Your supervisor, with your approval, can request a deferment of your thesis/dissertation, prior to graduation, for 6, 12 or 24 months from the date of conferment of your degree. Once determined, this period of deferment cannot be extended. The metadata describing the thesis/dissertation and the abstract will be available in OpenUCT immediately after conferment of degree.
The publication of MBA minor dissertations will also be deferred for 6, 12 or 24 months from the date of conferment of the degree, where company in-house information had been provided on the basis that it would not enter the public domain for a prescribed period. Read more in the Guidelines for OpenUCT, item 3 (i) and 3 (ii).
My research findings are sensitive and the data is confidential. I do not want my ETD available in OpenUCT
Research findings should be in the public domain, but in rare instances, if the findings are sensitive, the ETD will not be published in OpenUCT. The Senate Executive Committee (SEC) has to approve this recommendation by the faculty’s ethics committee. A hard copy will to be placed in the UCT Libraries’ Special Collections. This copy will not be circulated. A decision will be made by SEC whether the metadata and abstract will be published in OpenUCT or not. Read more in the Guidelines for OpenUCT, item 3 (iv).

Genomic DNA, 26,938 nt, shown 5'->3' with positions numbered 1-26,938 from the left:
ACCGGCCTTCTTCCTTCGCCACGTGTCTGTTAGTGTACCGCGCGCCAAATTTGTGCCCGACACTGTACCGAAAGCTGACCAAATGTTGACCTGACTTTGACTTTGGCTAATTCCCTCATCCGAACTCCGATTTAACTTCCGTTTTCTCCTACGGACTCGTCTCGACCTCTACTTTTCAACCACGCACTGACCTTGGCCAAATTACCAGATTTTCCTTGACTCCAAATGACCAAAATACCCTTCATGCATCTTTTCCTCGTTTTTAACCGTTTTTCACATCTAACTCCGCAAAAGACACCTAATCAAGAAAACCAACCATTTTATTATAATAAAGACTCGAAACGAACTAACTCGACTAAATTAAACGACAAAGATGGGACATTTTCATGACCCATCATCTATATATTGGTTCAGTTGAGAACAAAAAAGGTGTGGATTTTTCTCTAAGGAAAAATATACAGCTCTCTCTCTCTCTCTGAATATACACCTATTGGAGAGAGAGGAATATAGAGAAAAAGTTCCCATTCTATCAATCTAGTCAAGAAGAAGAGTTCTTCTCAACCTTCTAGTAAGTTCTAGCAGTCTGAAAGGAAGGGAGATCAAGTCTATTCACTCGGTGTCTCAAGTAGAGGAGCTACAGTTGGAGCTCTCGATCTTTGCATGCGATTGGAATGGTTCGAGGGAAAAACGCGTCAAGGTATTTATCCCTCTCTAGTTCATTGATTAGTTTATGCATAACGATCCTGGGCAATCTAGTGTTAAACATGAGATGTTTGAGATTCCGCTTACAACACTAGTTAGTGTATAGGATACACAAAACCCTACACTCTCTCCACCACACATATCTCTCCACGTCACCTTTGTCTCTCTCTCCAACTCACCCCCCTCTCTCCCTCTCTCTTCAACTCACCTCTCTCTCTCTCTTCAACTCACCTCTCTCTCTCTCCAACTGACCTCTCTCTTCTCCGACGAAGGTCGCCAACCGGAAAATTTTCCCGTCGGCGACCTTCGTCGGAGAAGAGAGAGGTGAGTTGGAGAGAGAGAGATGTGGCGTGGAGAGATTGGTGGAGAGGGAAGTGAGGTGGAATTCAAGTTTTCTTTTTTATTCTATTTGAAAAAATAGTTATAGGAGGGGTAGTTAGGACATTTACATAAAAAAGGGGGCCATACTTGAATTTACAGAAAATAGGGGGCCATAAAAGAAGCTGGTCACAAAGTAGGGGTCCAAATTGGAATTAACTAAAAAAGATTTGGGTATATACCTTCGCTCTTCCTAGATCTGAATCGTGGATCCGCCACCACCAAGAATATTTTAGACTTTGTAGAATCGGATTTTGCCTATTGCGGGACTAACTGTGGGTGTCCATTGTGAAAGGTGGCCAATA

If a mini thesis or research paper is 60 credits, then it will not be added to OpenUCT. Read more in the Guidelines for OpenUCT, item 2.5
Isn’t it true that having my ETD freely available online can reduce my chances of securing a book deal and/or publishing portions as journal articles?
It should be noted that the thesis/dissertation is an artefact of the examination process. If you are concerned that having your thesis/dissertation online would impact your ability to later publish from it, studies of publisher practices have shown that this is not the case. Publishers recognise that work described in theses/dissertations is often preliminary and may require additional research and writing before it can be submitted to the journal. In a 2011 Publisher's Survey, only 6% of monograph publishers and 3% of journal editors would "never" consider a work derived from a publicly available ETD. If you have concerns, you can defer your thesis/dissertation for up to two years.
It is difficult to prevent plagiarism of print or ETDs effectively but it is easier to detect plagiarism when theses/dissertations are made available online. It is possible to find text snippets by entering them into a search engine, such as Google, and plagiarism detection software like Turnitin compares work against freely available internet sources such as open access theses/dissertations.
The Libraries cannot revise or replace ETDs that have been accepted as the final approved research output. In such instances, the Libraries would have to be instructed by an appropriate authority, such as the Dean in the case of a Masters’ or the Doctoral Degrees Board in the case of a doctoral degree, to allow a student to make changes to the version published on the repository.
No, Masters and PhD students do not directly deposit their thesis or dissertation into OpenUCT. They have to submit their electronic version online to the PeopleSoft Student Administration Self-service functionality. Download the student help document for this process. If you have problems with your online submission to PeopleSoft, email firstname.lastname@example.org